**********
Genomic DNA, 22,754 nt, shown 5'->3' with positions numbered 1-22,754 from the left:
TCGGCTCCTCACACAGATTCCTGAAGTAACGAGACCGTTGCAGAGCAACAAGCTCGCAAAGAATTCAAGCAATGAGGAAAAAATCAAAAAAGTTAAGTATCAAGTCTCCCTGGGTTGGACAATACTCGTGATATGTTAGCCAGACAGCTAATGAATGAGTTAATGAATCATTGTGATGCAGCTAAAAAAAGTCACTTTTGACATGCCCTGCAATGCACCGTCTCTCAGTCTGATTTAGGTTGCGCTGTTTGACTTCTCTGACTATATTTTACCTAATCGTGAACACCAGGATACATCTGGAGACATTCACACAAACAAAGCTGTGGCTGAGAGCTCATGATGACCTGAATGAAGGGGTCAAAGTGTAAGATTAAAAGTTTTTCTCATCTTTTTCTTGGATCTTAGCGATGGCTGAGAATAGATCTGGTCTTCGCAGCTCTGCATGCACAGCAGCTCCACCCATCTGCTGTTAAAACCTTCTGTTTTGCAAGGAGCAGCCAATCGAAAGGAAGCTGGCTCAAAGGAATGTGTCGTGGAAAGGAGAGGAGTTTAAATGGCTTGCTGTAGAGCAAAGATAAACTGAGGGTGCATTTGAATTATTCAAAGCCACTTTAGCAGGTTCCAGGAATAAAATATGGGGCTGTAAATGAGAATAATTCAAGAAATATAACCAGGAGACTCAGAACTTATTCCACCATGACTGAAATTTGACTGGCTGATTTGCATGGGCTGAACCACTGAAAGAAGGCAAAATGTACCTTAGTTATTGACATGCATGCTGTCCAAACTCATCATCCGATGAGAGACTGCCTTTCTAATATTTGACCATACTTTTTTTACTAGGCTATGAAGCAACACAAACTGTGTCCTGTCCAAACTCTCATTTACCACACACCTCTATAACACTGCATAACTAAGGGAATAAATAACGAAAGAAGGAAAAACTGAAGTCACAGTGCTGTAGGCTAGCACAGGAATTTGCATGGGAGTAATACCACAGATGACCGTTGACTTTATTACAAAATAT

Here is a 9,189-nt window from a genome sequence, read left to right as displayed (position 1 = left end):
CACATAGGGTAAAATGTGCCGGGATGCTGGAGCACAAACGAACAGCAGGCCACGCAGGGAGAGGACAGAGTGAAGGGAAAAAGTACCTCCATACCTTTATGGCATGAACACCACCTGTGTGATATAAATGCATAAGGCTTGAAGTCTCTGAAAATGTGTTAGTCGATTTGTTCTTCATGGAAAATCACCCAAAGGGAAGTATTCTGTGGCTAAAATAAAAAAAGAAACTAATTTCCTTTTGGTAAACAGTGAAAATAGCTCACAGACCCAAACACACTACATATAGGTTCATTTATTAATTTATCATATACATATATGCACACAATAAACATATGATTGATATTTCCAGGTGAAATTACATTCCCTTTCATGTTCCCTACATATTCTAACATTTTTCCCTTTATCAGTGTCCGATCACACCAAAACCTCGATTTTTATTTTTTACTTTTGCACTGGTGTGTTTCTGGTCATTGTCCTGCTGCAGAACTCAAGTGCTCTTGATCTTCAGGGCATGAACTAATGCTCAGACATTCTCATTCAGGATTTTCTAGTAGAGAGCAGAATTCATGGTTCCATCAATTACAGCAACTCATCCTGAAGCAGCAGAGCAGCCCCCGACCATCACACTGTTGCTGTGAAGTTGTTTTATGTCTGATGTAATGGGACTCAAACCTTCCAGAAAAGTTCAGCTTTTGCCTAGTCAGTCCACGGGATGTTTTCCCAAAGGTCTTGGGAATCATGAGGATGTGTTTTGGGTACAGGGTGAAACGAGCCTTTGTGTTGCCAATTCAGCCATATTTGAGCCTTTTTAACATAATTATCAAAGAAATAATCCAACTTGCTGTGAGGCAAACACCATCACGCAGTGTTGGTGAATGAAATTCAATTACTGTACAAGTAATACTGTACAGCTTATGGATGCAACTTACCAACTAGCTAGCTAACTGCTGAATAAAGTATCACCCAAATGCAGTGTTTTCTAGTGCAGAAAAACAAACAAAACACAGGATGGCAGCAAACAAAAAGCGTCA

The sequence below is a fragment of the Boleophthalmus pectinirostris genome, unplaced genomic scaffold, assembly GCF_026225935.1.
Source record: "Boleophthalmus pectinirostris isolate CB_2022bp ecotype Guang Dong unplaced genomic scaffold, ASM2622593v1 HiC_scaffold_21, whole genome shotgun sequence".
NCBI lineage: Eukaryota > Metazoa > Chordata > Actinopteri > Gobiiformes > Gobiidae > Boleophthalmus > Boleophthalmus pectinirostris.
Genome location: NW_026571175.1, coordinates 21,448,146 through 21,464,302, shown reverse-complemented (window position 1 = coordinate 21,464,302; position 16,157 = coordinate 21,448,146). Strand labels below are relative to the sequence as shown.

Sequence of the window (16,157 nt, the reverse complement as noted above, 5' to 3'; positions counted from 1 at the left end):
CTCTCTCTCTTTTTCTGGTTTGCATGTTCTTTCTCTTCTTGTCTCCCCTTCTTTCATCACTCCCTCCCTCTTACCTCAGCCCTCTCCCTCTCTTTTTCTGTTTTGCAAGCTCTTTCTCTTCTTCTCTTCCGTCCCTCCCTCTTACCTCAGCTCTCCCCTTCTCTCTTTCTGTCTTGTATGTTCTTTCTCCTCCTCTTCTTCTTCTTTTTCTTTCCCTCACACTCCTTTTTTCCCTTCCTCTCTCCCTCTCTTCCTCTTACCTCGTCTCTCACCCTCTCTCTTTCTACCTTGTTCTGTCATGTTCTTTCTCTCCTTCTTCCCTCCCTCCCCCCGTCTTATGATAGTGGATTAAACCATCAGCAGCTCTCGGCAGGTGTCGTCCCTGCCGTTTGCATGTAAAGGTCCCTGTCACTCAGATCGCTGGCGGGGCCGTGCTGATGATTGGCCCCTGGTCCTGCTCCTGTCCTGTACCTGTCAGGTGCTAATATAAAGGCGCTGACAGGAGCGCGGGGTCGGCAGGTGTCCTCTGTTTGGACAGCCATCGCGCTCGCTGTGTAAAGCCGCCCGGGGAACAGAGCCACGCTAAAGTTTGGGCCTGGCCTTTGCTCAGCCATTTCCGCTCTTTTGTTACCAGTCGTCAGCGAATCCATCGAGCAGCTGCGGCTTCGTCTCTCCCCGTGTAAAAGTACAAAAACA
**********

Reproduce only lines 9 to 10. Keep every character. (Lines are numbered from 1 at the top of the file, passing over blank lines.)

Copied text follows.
Sequence of the window (16,157 nt, the reverse complement as noted above, 5' to 3'; positions counted from 1 at the left end):
CTCTCTCTCTTTTTCTGGTTTGCATGTTCTTTCTCTTCTTGTCTCCCCTTCTTTCATCACTCCCTCCCTCTTACCTCAGCCCTCTCCCTCTCTTTTTCTGTTTTGCAAGCTCTTTCTCTTCTTCTCTTCCGTCCCTCCCTCTTACCTCAGCTCTCCCCTTCTCTCTTTCTGTCTTGTATGTTCTTTCTCCTCCTCTTCTTCTTCTTTTTCTTTCCCTCACACTCCTTTTTTCCCTTCCTCTCTCCCTCTCTTCCTCTTACCTCGTCTCTCACCCTCTCTCTTTCTACCTTGTTCTGTCATGTTCTTTCTCTCCTTCTTCCCTCCCTCCCCCCGTCTTATGATAGTGGATTAAACCATCAGCAGCTCTCGGCAGGTGTCGTCCCTGCCGTTTGCATGTAAAGGTCCCTGTCACTCAGATCGCTGGCGGGGCCGTGCTGATGATTGGCCCCTGGTCCTGCTCCTGTCCTGTACCTGTCAGGTGCTAATATAAAGGCGCTGACAGGAGCGCGGGGTCGGCAGGTGTCCTCTGTTTGGACAGCCATCGCGCTCGCTGTGTAAAGCCGCCCGGGGAACAGAGCCACGCTAAAGTTTGGGCCTGGCCTTTGCTCAGCCATTTCCGCTCTTTTGTTACCAGTCGTCAGCGAATCCATCGAGCAGCTGCGGCTTCGTCTCTCCCCGTGTAAAAGTACAAAAACA